Cemu Emulator Plans For 2022 With Going Open-Source, Aiming For Linux Support
Written by Michael Larabel in Linux Gaming on 15 January 2022 at 02:09 PM EST. 52 Comments
LINUX GAMING --
Cemu as one of the leading Nintendo Wii U video game emulators is planning to go open-source this year and is also working on Linux support and related cross-platform advancements.

Cemu is a Wii U video game console emulator that has been out for Windows since 2015 and has garnered much success albeit criticism for being closed-source. A Phoronix reader has written in about their newly-published 2022 road-map that holds much interest for the year ahead. In particular for 2022 they plan to publish the source code of Cemu and open up its development process to community contributors. They are planning for this open-source milestone to happen this calendar year.


Cemu


Cemu is also still working on its Linux port to which it's about "70%" completed but various other items need to be addressed to make that a reality. Cemu has been working on switching to a Makefile build system with modern C++ codebase, a Cubeb audio back-end to make it more platform agnostic rather than DirectAudio/XAudio, H.264 software decoding support rather than being tied to Windows' DXVA2, and more.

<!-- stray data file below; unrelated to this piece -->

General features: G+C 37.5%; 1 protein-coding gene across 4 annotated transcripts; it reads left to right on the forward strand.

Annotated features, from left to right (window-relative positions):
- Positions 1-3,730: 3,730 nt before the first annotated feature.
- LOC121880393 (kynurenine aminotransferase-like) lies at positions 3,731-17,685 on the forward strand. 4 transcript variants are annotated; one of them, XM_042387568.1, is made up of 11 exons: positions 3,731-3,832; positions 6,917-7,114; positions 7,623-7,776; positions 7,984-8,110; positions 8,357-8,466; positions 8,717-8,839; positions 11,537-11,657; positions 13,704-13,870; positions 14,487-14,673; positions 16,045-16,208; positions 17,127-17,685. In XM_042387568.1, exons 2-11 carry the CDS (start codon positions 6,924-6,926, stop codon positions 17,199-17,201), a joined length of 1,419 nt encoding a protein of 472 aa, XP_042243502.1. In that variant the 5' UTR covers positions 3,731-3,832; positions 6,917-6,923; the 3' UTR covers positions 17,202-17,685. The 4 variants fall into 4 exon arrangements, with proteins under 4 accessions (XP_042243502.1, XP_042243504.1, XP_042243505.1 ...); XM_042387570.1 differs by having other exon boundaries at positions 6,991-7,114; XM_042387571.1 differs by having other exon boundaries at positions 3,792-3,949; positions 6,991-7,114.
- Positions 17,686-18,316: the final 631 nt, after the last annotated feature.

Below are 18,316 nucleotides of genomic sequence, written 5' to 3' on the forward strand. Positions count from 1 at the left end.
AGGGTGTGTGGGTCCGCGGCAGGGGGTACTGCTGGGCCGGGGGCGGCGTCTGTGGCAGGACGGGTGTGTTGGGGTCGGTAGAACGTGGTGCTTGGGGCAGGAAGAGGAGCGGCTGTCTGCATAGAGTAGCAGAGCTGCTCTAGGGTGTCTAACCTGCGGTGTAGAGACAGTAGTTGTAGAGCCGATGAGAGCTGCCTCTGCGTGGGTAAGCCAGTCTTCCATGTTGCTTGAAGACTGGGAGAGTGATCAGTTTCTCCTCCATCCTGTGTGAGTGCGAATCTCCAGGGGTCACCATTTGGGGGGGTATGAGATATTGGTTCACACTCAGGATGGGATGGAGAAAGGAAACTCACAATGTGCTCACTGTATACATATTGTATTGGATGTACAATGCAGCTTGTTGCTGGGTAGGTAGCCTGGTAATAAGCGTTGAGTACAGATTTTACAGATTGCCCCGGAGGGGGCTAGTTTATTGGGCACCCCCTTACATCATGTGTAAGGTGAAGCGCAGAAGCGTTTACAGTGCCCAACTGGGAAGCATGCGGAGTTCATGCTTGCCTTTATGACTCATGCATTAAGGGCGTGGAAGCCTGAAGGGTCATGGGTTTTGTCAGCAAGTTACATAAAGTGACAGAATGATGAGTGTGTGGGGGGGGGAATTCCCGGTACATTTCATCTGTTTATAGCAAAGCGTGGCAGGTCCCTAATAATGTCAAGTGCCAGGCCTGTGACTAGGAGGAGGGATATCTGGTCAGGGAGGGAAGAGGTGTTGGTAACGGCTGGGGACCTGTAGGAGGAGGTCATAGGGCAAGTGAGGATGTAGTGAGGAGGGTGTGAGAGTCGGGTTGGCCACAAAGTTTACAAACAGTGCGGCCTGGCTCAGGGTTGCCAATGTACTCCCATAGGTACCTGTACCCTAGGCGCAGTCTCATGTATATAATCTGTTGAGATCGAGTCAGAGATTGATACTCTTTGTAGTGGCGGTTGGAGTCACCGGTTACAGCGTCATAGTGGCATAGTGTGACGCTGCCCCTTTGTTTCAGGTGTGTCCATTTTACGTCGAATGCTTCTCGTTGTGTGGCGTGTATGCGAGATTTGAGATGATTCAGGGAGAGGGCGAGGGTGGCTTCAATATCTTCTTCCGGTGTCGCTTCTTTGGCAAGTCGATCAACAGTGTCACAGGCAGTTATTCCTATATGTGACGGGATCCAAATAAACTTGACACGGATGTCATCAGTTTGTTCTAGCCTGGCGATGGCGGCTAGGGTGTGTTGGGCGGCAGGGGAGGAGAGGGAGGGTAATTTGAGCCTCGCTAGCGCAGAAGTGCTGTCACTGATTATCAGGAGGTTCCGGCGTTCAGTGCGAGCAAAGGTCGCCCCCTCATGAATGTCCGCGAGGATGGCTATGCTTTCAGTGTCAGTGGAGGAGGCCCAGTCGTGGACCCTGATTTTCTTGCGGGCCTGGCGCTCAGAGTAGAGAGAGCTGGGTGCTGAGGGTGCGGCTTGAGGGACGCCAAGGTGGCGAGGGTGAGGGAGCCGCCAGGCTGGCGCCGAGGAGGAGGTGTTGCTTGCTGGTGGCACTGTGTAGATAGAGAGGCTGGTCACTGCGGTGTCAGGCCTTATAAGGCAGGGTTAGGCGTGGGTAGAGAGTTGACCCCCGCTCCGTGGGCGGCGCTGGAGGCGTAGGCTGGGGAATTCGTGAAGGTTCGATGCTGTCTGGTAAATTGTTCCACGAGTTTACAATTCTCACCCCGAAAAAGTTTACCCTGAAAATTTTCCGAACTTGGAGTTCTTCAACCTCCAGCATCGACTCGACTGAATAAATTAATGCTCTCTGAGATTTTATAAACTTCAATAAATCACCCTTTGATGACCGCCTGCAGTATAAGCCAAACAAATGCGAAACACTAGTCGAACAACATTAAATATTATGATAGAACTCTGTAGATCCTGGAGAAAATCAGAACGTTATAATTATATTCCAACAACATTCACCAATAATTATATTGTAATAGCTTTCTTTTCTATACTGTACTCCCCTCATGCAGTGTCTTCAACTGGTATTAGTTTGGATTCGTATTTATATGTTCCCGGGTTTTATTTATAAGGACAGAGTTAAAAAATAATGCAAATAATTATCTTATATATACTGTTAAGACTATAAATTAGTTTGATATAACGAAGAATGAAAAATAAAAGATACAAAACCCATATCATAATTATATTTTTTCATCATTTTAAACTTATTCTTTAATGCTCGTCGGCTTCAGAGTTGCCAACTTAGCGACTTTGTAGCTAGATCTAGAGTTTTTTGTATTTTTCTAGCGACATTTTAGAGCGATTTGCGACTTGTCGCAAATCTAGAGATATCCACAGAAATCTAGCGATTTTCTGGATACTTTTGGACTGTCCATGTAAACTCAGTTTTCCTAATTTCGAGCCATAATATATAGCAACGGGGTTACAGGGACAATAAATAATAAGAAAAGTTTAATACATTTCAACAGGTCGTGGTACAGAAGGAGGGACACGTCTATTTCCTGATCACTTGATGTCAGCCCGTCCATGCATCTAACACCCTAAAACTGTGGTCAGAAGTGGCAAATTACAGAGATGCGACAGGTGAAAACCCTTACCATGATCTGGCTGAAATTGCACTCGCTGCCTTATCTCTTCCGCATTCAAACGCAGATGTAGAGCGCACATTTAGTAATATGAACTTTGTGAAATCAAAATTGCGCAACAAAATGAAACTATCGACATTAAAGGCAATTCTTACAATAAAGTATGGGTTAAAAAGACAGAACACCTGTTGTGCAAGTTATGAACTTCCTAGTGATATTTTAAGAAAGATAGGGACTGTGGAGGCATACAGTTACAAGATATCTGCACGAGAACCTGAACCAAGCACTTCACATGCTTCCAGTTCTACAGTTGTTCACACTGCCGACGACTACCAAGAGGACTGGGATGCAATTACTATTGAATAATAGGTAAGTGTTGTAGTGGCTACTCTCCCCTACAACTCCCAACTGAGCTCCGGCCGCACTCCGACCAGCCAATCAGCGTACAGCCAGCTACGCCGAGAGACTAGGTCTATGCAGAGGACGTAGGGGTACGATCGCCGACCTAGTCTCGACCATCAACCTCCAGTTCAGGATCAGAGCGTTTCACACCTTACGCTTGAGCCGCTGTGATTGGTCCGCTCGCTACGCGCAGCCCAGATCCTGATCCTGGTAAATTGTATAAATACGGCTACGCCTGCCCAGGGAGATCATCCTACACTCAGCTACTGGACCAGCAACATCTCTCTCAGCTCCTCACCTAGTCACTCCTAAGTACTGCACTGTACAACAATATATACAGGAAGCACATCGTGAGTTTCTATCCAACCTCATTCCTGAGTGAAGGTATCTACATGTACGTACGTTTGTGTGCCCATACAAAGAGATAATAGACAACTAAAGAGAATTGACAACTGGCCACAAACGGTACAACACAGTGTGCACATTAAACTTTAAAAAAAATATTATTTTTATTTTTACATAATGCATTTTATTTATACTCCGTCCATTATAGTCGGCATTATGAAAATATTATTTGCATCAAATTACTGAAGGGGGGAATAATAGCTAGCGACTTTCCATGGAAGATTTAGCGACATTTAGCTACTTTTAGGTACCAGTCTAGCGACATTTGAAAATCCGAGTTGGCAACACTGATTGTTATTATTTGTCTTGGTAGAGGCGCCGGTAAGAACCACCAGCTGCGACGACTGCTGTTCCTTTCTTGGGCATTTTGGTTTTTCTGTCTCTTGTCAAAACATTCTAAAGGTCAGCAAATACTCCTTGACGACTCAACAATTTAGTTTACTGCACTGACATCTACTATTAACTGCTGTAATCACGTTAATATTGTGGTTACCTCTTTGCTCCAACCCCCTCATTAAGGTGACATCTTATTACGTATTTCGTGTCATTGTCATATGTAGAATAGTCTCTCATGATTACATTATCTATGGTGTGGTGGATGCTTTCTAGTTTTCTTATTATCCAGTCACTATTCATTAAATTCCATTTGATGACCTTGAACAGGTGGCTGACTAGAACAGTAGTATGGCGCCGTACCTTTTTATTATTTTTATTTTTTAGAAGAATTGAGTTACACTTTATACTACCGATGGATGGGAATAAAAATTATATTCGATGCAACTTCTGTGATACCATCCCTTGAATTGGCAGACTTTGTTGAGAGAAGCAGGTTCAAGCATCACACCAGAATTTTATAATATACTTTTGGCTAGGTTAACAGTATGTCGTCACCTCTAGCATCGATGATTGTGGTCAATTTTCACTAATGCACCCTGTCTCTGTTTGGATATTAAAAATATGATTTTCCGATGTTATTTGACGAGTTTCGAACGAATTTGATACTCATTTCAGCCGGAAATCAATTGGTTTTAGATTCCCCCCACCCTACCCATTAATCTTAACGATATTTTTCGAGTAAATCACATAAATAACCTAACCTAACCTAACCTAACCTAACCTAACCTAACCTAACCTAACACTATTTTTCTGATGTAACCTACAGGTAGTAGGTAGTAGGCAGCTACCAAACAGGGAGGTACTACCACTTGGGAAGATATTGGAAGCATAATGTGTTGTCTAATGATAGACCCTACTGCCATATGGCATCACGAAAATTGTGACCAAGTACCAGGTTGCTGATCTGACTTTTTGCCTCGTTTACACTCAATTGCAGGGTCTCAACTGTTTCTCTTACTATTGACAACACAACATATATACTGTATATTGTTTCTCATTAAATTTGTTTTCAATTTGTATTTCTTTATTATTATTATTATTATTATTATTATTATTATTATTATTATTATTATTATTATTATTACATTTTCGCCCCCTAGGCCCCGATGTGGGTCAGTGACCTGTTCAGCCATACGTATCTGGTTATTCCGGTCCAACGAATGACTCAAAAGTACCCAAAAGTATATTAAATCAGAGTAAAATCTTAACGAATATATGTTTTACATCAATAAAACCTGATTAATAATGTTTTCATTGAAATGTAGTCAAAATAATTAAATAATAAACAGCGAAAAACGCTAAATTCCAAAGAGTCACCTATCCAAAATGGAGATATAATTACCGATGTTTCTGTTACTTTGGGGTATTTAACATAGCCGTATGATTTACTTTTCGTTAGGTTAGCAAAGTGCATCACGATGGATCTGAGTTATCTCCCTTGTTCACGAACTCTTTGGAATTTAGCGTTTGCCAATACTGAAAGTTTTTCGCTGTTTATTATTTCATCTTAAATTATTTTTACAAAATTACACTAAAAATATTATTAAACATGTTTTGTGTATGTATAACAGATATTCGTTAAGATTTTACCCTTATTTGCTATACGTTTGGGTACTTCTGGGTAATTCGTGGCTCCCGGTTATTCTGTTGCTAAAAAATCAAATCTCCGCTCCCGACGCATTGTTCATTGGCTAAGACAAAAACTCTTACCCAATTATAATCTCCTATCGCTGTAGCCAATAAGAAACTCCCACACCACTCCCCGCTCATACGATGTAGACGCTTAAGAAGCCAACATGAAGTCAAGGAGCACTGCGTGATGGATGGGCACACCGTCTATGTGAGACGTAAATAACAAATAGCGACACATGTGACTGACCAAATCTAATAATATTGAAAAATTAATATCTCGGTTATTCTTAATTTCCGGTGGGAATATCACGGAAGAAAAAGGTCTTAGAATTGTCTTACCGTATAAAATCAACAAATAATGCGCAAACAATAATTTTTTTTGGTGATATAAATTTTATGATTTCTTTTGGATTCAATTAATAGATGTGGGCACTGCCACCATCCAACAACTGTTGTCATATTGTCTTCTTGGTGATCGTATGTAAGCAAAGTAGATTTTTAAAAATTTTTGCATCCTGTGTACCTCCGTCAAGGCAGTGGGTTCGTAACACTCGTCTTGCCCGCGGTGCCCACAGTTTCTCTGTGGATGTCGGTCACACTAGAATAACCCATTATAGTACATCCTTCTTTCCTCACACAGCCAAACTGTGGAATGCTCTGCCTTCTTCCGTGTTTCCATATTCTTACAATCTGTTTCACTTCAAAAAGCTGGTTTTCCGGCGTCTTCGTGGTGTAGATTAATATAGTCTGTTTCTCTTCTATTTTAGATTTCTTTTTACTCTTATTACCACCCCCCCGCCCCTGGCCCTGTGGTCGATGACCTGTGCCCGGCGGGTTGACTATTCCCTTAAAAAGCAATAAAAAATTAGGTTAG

An interesting undertaking as well is a new shader compiler for going from Wii U shader binaries to GLSL or SPIR-V. Rounding out their interesting plans/ideas is also a CPU JIT back-end using LLVM for going from the Wii U PowerPC code to native x86 code. Right now Cemu relies upon a custom translator for going from the Wii U binaries to x86 execution but the hope is to be able to leverage LLVM and that would also open up Cemu to running on more architectures.

More details on Cemu's roadmap and planning via cemu.info.
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Michael Larabel is the principal author of Phoronix.com and founded the site in 2004 with a focus on enriching the Linux hardware experience. Michael has written more than 20,000 articles covering the state of Linux hardware support, Linux performance, graphics drivers, and other topics. Michael is also the lead developer of the Phoronix Test Suite, Phoromatic, and OpenBenchmarking.org automated benchmarking software. He can be followed via Twitter or contacted via MichaelLarabel.com.

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